David Njoku has been willing to do whatever work was needed to set himself up for the opportunity he received last Sunday in Los Angeles.
Tight ends coach Drew Petzing has seen it himself. Njoku has embraced any responsibilities he needed to carry as a blocking tight end, as well as recognizing that any improvements he could make as a pass catcher and route runner would make it more likely for the 2017 first-round pick to explode with a big game in 2021.
That happened in Week 5.
Njoku led the Browns with seven catches on seven targets for 149 yards and a touchdown. The score came on the Browns' longest play of the season, when Njoku outpaced the rest of the Chargers defense after catching the pass off a slant route, highlighting one of the best performances from a Browns player this season.
"He's out here every day working his tail off, and it shows up on the field a lot from Monday to Saturday," Petzing said Friday. "It was huge for him."
Njoku's performance was the best of his career and skyrocketed him to the Browns' leading receiver this season with 260 receiving yards — already more than the 213 he had last season. His touchdown helped give the Browns a chance to win in what was ultimately a 47-42 shootout loss, but the play highlighted just how dangerous Njoku can be when the football is in his hands.
Even though he's among the tallest players on the roster at 6-foot-4 and 246 pounds, Njoku still possesses speed that can catch a defense by surprise. Petzing knew Njoku could fly by defenders as soon as he made his touchdown catch last week and joked that the only thing stopping Njoku from the goal-line was fatigue.
Njoku had never completed a play as long as the 71-yard score in his career.
"When I saw the green grass in front of him, I was just hoping he wouldn't get tired or pull up," Petzing said, "and he didn't, which was awesome. I was just excited to see him get all the way there."
Njoku has positioned himself to be on the field more often as a result of him improving his blocking abilities. He can be used in more play calls, which has been evident throughout the first five weeks of the season — his usage has steadily increased since Week 1, when he played in 59 percent of the snaps. He's now been used in over 60 percent of snaps in the last three weeks.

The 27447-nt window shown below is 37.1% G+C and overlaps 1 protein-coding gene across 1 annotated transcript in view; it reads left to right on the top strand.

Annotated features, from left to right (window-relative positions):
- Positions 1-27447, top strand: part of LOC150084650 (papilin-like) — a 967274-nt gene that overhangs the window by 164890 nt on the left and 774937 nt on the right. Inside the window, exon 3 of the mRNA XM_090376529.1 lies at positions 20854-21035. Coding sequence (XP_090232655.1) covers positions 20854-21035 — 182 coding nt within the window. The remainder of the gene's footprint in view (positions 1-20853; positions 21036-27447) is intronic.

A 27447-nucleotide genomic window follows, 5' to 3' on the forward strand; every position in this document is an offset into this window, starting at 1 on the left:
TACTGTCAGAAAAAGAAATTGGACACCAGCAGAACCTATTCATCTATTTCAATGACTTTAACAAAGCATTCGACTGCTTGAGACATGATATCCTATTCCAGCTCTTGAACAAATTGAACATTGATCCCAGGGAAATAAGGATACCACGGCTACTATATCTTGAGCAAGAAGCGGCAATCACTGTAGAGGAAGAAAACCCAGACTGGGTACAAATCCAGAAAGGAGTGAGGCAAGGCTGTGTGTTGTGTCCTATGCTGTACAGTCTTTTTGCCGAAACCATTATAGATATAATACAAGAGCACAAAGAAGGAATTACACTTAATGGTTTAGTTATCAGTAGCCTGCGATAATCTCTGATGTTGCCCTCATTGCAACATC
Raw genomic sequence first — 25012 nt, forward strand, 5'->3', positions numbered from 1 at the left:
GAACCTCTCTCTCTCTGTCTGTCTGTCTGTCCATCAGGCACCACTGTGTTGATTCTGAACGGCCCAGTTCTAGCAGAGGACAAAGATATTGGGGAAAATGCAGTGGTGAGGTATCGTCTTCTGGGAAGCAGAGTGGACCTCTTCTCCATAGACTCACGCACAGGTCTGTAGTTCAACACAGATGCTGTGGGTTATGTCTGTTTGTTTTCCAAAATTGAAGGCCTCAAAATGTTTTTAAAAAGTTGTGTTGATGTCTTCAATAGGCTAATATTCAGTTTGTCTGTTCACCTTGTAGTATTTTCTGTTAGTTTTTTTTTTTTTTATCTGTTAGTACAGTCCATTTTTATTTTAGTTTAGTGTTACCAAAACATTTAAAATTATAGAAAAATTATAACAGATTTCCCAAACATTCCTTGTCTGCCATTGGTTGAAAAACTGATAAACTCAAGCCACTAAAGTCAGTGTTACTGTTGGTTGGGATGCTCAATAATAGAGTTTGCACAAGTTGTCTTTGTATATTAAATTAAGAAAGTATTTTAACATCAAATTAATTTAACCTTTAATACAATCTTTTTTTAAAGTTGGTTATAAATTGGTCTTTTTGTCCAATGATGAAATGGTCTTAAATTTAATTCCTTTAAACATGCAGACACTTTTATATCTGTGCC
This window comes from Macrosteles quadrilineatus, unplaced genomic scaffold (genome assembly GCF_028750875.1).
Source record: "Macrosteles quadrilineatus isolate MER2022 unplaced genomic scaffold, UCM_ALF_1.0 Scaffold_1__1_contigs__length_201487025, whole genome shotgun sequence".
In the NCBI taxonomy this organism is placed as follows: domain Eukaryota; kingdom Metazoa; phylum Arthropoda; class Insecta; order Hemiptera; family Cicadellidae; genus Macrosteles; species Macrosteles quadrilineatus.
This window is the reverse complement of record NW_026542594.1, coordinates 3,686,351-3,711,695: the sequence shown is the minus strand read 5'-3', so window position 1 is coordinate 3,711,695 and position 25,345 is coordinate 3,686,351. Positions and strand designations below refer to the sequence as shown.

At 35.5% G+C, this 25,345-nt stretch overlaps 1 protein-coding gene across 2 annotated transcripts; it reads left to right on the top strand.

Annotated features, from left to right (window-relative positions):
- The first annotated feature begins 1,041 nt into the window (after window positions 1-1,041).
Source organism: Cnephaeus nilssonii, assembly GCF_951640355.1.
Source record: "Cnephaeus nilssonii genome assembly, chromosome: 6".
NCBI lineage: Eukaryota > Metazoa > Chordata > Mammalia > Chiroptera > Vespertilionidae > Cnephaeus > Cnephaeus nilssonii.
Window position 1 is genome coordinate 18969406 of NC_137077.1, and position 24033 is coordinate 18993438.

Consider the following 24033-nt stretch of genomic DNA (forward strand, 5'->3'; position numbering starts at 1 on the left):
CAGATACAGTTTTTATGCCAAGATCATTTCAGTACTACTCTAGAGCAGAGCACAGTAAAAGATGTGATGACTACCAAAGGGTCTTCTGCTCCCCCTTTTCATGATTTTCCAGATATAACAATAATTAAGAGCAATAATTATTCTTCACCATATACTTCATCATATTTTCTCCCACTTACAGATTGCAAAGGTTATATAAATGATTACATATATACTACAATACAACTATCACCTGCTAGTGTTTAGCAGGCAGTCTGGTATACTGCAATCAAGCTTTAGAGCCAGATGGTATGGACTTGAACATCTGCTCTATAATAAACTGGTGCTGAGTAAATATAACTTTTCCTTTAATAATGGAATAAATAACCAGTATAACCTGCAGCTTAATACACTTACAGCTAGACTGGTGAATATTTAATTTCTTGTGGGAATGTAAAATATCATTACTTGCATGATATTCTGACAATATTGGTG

"We're lucky to have him," QB Baker Mayfield said. "He's one of those guys who you build confidence with, continue to get those reps and experience, and (his confidence) is only going to go up, which is great for us."
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Not every game will result in the type of output Njoku posted last week. That's because the Browns have several other playmakers capable of contributing in the offense, too.
The other tight ends — Njoku, Austin Hooper and Harrison Bryant — have all had big games of their own over the last two seasons. Those performances don't always happen by design from the Browns; they come as a result of what opposing defenses present them.
But the challenges of covering two or even all three of them — a challenge the Browns presented to the Chargers on nearly every play in the first quarter last week — can set the stage for one of them to dominate.
"You never know who's going to have a big game," Petzing said. "That's the nice part about the way the offense is built. I think it makes it hard to defend. It goes back to our philosophy as an offense of just trying to be so multiple that a defense doesn't even know where to attack."
Njoku had his turn in Week 5, and the Browns know he'd love to have another turn again soon.
"Anytime a guy gets to go out and show that to the world," Petzing said, "I think it certainly builds his confidence and tells him he's doing the right things."